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A New Centre Party, local elections and markets

The local elections on May 3rd may prove to be unusually exciting, both from a political and market perspective.

Jeremy Corbyn launched Labour’s campaign today and made clear his ambition is to seize flagship Conservative boroughs in London, including Kensington & Chelsea, Westminster, Wandsworth and Barnett.

I highlighted this risk in a piece for the CapX website in early January. On the face of it, Labour are well placed effectively to gain total dominance of London following the party’s dramatic performance in the capital city in last year’s General Election. Labour already holds 20 of London’s 32 boroughs, compared to the Conservatives’ eight.

In Battersea, where I live, we got a taster last summer when the amiable Conservative MP Jane Ellison was ousted by a Corbynite firebrand called Marsha De Cordova.

There are a host of reasons for the Labour London surge: stamp duty, Brexit, people tiring of austerity, housing, Grenfell and Theresa May’s comments about the “citizens of nowhere” who live in the metropolis. We can now add to this the surge in knife crime, which despite London Mayor Sadiq Khan’s inadequacies, is being pinned on the Conservatives due to police cuts and Theresa May’s opposition to stop and search by the police.

Only around 35% of the electorate typically manages to summon the enthusiasm to vote in local elections, but there are reasons to think this time could be more interesting.

Investor sentiment and a New Centre Party

Political risk is currently a major influence on investor decisions. Just look at South Africa, where the removal of Jacob Zuma as President in February has since contributed to a five per cent rally in the rand.

The latest survey by Bank of America Merrill Lynch of global fund managers found that a record net 42% were underweight UK equities, mainly because of the related political risks of Brexit and Mr Corbyn’s socialist policies.

Whatever the outcome in May, the local elections bring forward the possibility of a Labour split and the creation of a so-called New Centre Party. Such a split, dividing the left and centre-left vote, would theoretically make a pure Corbyn Government much less likely and, ergo, potentially lead to a rally in the pound and UK equities.

This was trailed in the Observer at the weekend with a peculiar story claiming that a former Labour donor had pledged £50m to create such an entity. You need to understand how politicians think. Political parties don’t split during elections – it is far too complicated – but they can do so afterwards as the success and blame is shared around.

Markets rally in two out of three scenarios

There are three scenarios we can imagine.

First, if Corbyn does well and achieves his objectives of seizing flagship Tory London boroughs, it will arguably enhance his control over the Labour party and further weaken Mrs May. In which case, one can see investors turning even more negative on the UK.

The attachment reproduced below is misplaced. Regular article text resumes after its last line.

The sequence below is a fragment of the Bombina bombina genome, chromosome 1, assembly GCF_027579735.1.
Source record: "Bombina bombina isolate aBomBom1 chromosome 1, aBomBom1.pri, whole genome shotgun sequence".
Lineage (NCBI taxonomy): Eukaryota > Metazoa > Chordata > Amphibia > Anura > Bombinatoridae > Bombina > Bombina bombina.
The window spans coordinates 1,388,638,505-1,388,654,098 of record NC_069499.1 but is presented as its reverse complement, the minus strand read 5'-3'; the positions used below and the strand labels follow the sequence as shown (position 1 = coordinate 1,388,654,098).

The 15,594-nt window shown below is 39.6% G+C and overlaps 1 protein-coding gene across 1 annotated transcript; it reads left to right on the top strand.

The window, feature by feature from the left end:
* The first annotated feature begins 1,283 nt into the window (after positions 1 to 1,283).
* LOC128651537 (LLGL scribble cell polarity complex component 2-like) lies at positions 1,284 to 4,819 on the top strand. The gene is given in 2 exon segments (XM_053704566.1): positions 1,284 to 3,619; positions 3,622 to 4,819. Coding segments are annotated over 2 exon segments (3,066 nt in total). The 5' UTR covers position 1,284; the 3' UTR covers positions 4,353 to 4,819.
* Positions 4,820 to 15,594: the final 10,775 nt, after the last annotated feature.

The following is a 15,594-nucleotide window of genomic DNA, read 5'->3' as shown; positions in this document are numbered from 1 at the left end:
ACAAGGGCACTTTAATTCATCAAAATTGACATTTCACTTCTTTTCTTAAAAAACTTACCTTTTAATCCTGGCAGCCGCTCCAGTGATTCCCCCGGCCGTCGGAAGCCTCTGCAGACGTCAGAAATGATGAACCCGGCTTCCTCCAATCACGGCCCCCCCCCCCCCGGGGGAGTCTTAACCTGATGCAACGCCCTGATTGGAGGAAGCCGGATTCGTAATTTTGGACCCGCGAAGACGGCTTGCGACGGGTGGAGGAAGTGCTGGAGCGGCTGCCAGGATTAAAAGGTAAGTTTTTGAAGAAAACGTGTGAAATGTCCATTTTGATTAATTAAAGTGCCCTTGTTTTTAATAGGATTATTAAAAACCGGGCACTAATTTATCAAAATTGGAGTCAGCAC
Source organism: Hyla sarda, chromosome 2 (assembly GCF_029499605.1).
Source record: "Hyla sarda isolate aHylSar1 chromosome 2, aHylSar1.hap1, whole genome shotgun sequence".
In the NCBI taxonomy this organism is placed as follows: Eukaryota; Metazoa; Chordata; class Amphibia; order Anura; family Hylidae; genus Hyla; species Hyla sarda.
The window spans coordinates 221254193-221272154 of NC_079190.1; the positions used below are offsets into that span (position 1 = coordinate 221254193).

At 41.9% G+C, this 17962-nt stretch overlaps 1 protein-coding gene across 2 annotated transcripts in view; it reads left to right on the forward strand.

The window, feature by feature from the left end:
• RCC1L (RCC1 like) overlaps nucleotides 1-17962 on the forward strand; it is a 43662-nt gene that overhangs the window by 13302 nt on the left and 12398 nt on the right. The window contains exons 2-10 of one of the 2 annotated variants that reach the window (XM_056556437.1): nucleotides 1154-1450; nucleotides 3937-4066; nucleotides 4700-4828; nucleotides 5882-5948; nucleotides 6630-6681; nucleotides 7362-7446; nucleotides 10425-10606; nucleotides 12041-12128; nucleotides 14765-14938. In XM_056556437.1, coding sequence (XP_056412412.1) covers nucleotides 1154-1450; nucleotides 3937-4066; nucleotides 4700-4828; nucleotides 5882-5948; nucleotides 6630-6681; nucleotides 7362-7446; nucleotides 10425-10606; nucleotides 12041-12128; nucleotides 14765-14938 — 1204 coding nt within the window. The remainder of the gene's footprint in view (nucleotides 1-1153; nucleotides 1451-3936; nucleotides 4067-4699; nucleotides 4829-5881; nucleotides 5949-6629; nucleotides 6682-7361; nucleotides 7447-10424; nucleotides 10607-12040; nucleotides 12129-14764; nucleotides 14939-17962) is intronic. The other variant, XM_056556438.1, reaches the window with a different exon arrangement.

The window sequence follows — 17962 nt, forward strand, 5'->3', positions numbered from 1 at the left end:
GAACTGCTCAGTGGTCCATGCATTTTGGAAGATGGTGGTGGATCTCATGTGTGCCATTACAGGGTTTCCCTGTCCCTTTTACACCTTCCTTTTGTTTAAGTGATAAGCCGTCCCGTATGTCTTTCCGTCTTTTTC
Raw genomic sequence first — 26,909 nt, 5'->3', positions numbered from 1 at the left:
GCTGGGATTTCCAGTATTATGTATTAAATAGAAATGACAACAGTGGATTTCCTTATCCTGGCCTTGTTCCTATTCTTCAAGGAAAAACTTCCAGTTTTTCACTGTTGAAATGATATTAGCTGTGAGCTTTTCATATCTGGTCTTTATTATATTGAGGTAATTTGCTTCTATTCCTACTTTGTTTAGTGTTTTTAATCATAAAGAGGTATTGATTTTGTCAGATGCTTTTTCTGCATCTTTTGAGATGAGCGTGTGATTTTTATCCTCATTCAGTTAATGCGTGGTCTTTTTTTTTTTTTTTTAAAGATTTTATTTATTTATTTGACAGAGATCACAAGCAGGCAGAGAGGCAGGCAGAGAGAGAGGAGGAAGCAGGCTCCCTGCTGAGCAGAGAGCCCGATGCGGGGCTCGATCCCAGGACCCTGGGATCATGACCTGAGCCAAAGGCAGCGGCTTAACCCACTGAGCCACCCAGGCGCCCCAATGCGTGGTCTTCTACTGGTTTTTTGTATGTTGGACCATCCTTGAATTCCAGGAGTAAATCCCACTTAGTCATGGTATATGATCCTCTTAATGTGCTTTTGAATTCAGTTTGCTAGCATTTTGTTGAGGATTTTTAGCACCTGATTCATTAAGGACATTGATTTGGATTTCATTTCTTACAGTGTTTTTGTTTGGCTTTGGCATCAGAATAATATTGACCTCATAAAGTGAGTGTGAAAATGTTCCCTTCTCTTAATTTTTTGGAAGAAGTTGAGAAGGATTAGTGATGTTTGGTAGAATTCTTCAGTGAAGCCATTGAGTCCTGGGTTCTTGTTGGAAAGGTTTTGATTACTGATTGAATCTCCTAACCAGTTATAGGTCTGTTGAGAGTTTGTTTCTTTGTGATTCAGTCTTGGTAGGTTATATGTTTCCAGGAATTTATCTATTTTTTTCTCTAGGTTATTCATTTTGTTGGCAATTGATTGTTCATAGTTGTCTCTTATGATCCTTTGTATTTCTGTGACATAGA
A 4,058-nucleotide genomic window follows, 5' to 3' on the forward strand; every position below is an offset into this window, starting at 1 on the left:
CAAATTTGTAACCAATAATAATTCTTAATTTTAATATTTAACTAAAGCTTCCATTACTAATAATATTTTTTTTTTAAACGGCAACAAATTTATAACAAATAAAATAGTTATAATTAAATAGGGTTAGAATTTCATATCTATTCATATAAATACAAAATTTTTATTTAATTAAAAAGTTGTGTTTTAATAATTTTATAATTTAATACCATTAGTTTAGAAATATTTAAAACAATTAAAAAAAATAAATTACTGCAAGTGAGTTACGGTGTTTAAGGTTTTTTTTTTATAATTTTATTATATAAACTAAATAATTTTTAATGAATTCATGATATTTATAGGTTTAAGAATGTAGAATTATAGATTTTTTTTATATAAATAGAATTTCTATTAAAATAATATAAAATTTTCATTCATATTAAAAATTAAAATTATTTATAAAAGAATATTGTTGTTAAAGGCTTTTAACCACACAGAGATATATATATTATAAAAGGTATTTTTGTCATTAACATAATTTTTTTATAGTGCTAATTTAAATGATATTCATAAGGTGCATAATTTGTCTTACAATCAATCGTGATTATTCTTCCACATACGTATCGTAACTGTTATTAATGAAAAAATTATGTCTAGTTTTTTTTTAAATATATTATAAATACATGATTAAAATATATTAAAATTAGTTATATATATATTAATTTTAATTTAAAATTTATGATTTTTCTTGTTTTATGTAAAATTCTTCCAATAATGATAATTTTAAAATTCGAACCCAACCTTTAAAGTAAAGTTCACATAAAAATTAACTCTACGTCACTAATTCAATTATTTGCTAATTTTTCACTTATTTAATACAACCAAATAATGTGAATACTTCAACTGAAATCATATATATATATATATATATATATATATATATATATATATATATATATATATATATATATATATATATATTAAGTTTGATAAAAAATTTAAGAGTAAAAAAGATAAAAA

Second, Corbyn does well, but this actually puts the fear into Blairite Labour MPs who these days largely represent provincial seats in the Midlands and the North, like Yvette Cooper (Normanton Pontefract and Castleford) or Dan Jarvis (Barnsley).

They see Corbynism as a London phenomenon and feel so politically tortured by his leadership that a triumph by him in London could finally alienate them. It is hard to estimate how much they loathe Mr Corbyn and all his policies and people. Some of them could finally go their own way.

Third, Corbyn does worse than expected. Given the elevated expectations, this is now a possibility. There is a hint of hubris to Labour’s approach to London and the row about anti-semitism in the party could well act as a deterrent to many of the small ‘l’ liberal voters the party attracted at the general election. To this misstep we must now add his apparent willingness to indulge not only President Putin of Russia but President Assad of Syria.

In recent weeks, according to YouGov, Mr Corbyn’s personal approval rating has plunged to a net minus 25% from plus 8% in December.

Corbyn hubris and Barnett

Of the roughly 270,000 Jewish people who live in the UK, about 160,000 live in London. According to the Board of Deputies, about one in five, or 54,000, live in Barnett alone. It would be a very peculiar thing if Barnett voted for a Labour council as Mr Corbyn seems to hope. Speaking for myself, I will vote for an open and tolerant society every time and so, I trust, will my neighbours.

In this scenario, where Corbyn surprisingly blows it in London, Blairites could feel emboldened to split. Again, UK assets could rally on the basis that the threat of a Corbyn government is receding.

Finally, we should not assume that Theresa May’s position is secure. Her Majority in Parliament is waifer thin. This explains the Government’s tortoise like approach to everything except managing Brexit. We cannot forecast, we can only debate surprises.

It is 1956 and all that again in Westminster

The Establishment may be having a wobble, but things could be much worse

It hasn’t been this bad since the Suez Crisis. That is what some are saying in Westminster. What we still call the Establishment is divided and demoralised, awaiting “clarity” on Brexit. Britain is arguably involved in another international escapade which is being executed incompetently and with insufficient vigour or realism.

There are those who hope, somewhat ungallantly, that the Prime Minister might resign due to ill health, like her predecessor Sir Anthony Eden after the botched Anglo-French-Israeli attempt to reclaim the Suez Canal. The papers are full of treacherous speculation.

As in 1956 those in positions of leadership in politics, in business and even charities are doubly nervous because of changes in the media. They have some sympathy for Theresa May. Who will the media mob turn on next, they ask? Today, it is social media; in 1950s it was television.

Eden was overwhelmed by a censorious global media firestorm. According to the UN, by 1960 there were 56m television sets in the United States and 11m in the United Kingdom, twice the number five years before. The end of Empire was broadcast live on the CBS Evening News and at home on ITN and on BBC News.

60 Tory rebels
In the 1950s, a group of some 60 Tory backbenchers called the Suez Group (sound familiar?), was founded, whose activities were animated when Britain negotiated a withdrawal from the international Canal Zone, which the British Government part-owned and administered.